December 21, 2021 | Local News
Fr. Stephen Van Lal Than

Bishop William F. Medley speaks with Alfredo “Freddy” Gonzalez during the bishop’s Dec. 15, 2021 pastoral visit to the areas affected by the tornadoes. RILEY GREIF | WKC

Bishop Medley ‘profoundly moved’ after 400-mile trek across tornado-shattered diocese


Following a 400-mile road trip on Dec. 15, 2021 across his tornado-ravaged Diocese of Owensboro in western Kentucky, Bishop William F. Medley said he will not forget the destruction, “but what will stay with me are the people I saw.”

The tornadoes that also hit Arkansas, Tennessee, Missouri and Illinois during the night of Dec. 10 broke records as the worst tornado event in both Kentucky history and in U.S. history.

The Diocese of Owensboro’s 78-parish region bore the majority of the disaster out of any other U.S. diocese. The effects include the destroyed Resurrection Parish in Dawson Springs, severely-damaged St. Joseph Parish in Mayfield and multiple parishes without power.

The number is still unknown in terms of just how many parishioners lost their homes in the nighttime devastation. 

Bishop Medley considered it essential to drive out as soon as possible to his suffering diocese. Not only to see the impact firsthand, but also because practically speaking, the widespread power and internet outages at the time prevented digital communication with many areas.

The bishop left Owensboro at 7:30 a.m. that day, stopping first at Madisonville where Christ the King Parish and School was operating a community resource center out of its gym. After that, he visited Dawson Springs to see the damage at Resurrection and speak with several parishioners and Dcn. Mike Marsili.

He then traveled to Princeton, where Fr. Jojy Joseph, HGN, narrowly avoided the tornadoes while staying in St. Paul’s parish hall basement. The parish campus was damage-free, as was Fr. Joseph’s other parish of St. Mark in Eddyville, but he reported that multiple parishioners, including Dcn. Paul Bachi, had lost their homes in the storms.

The next stop was Mayfield, where the people of St. Joseph Parish were operating a similar community resource center – despite the damage to their church. St. Joseph’s church bell tower had been knocked down by the tornado, but a worse impact was prevented by the buffer of the former school building beside it.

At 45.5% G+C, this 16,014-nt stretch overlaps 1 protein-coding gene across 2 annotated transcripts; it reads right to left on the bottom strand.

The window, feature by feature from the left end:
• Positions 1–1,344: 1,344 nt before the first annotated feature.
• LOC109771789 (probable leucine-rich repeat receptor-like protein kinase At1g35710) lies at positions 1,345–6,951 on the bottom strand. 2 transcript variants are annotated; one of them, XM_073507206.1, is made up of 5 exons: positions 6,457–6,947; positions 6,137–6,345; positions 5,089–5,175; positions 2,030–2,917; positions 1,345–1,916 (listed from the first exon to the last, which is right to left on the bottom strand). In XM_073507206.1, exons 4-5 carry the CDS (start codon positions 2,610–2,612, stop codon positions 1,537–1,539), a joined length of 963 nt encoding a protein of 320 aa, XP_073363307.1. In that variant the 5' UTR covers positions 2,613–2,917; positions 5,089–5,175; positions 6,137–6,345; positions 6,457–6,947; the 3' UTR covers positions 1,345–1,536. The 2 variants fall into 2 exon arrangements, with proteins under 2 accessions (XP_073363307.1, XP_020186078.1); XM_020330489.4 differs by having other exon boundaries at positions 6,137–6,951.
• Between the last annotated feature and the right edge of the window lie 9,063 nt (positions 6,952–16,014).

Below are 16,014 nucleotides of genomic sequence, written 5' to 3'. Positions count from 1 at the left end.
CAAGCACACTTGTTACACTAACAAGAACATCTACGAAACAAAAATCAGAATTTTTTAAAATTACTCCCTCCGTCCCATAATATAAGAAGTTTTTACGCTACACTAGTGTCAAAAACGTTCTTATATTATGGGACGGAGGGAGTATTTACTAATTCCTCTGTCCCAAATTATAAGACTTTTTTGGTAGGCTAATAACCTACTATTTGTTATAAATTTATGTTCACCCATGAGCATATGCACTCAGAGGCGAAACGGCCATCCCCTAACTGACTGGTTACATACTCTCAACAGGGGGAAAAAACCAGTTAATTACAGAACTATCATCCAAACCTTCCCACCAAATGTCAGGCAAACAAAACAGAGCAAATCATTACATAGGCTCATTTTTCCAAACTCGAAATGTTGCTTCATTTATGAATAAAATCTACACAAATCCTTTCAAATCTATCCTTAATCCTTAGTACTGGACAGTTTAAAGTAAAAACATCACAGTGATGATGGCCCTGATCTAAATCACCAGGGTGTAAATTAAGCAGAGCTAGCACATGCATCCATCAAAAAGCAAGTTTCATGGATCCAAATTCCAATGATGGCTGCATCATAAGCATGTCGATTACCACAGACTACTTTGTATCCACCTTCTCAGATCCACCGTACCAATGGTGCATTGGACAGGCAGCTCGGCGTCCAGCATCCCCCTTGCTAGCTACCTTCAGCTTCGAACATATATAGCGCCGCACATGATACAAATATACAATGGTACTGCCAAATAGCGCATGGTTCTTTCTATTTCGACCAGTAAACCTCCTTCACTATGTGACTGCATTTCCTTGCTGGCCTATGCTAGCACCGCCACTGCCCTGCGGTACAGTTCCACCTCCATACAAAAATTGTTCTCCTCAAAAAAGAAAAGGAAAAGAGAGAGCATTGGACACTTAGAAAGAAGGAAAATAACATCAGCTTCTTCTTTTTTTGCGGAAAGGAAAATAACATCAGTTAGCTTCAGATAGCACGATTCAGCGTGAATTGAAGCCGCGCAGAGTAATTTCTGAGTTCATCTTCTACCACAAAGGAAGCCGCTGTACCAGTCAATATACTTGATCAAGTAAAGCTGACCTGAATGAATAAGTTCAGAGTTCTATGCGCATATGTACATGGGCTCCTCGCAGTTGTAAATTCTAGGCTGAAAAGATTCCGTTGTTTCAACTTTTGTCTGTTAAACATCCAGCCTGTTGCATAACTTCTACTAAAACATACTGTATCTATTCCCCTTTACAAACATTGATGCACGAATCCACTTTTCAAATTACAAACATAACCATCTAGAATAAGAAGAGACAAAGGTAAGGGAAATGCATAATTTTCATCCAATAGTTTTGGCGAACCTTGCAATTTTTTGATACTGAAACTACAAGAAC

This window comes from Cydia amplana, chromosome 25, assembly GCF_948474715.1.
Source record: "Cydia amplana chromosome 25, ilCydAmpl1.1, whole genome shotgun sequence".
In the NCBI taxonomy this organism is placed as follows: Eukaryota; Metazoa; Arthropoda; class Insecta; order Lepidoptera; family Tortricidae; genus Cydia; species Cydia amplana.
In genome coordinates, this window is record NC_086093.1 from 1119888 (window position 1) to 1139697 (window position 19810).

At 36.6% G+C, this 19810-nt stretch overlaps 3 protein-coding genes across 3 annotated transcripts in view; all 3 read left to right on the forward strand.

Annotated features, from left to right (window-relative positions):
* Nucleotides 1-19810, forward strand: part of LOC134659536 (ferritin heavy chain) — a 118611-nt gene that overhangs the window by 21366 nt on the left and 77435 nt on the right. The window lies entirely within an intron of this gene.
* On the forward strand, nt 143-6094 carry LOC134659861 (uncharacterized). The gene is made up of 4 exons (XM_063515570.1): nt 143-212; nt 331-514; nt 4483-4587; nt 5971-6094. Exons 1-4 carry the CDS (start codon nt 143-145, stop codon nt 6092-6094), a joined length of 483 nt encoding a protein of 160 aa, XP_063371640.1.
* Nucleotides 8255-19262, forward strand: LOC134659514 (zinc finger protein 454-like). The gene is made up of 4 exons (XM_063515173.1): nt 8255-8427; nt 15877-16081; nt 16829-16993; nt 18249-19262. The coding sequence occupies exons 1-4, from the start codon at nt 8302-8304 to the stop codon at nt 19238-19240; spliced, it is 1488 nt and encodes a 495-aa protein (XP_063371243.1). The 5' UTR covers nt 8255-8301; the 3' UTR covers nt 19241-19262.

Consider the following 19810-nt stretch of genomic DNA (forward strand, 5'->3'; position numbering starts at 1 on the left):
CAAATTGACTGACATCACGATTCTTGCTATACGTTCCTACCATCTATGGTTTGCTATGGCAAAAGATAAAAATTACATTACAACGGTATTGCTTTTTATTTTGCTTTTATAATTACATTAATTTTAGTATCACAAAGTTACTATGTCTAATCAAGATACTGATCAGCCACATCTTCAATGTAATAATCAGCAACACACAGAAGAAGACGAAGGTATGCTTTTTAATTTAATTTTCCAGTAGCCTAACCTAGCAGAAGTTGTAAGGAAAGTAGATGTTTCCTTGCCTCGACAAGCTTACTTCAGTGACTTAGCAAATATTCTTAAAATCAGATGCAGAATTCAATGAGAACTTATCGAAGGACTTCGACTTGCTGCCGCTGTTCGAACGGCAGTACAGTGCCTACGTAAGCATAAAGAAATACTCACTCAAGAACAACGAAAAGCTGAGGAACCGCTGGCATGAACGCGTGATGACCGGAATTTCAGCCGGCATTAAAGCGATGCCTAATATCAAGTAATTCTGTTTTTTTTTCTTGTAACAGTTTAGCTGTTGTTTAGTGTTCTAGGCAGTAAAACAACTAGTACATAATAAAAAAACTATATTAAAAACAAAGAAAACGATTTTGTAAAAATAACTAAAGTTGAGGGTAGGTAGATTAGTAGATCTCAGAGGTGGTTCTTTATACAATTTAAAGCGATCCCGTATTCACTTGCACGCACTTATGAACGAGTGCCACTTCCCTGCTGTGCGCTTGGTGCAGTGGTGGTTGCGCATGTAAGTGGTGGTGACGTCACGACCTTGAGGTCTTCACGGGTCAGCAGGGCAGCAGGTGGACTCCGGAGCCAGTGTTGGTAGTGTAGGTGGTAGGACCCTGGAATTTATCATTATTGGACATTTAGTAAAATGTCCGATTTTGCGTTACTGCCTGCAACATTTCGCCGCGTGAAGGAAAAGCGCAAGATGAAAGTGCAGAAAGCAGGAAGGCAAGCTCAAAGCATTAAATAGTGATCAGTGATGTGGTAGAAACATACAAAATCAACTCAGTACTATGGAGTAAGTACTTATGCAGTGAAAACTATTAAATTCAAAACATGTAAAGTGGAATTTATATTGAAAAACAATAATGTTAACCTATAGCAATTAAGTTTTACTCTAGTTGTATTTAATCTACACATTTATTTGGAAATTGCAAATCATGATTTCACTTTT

After meeting with the people of St. Joseph Parish, Bishop Medley traveled more than two hours to meet with the priests of Bowling Green, who serve St. Joseph Parish in Bowling Green, Holy Spirit Parish in Bowling Green, and the Catholic campus center at Western Kentucky University.

There, he heard from the priests – and several parishioners and seminarians – about the serious impact to Bowling Green and the surrounding areas.

Chris Durbin, a parishioner of St. Joseph Parish, said a tornado took the roof off his house, but he has been moved by everyone who has shown up to help him and others who experienced loss.

“People have their physical needs met,” he said, but added that in light of the devastation experienced and witnessed by many local people, “what they will need is counseling, or some spiritual type of help.”

Fr. Randy Howard, pastor of Holy Spirit, echoed that “immediate needs seem to be satisfied,” but that as a parish community they are starting to look into long-term needs for people, such as cleanup and insurance concerns.

His parochial vicar, Fr. Stephen Van Lal Than, said a leader in the local Burmese community had their home destroyed, and other local Burmese families are overwhelmed with the shock of what they have experienced.

And yet, “you see the best of people come out when something like this happens,” said Fr. Howard, affirming the community-oriented spirit of Bowling Green.

Fr. Ryan Harpole, pastor of St. Joseph, agreed.

“It seems because of Covid that people have been locked up and wanting to do something meaningful,” he said.

After his visit to Bowling Green, Bishop Medley told the WKC that the significance was not lost on him that Dec. 15 was also the 12th anniversary of his appointment as bishop of the Diocese of Owensboro.

He said he could not imagine what he would have thought if someone had told him that over a decade later, he would be driving around western Kentucky to visit his diocese shattered by historic tornadoes.

That being said, the bishop was “profoundly moved” by his conversations with the clergy and people of the parishes he visited that day, “people who instinctively know what the Gospel message means. What it means to be a shepherd in this moment.”

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Publisher |  Bishop William F. Medley
Editor |  Elizabeth Wong Barnstead
Contributors |  Riley Greif, Rachel Hall
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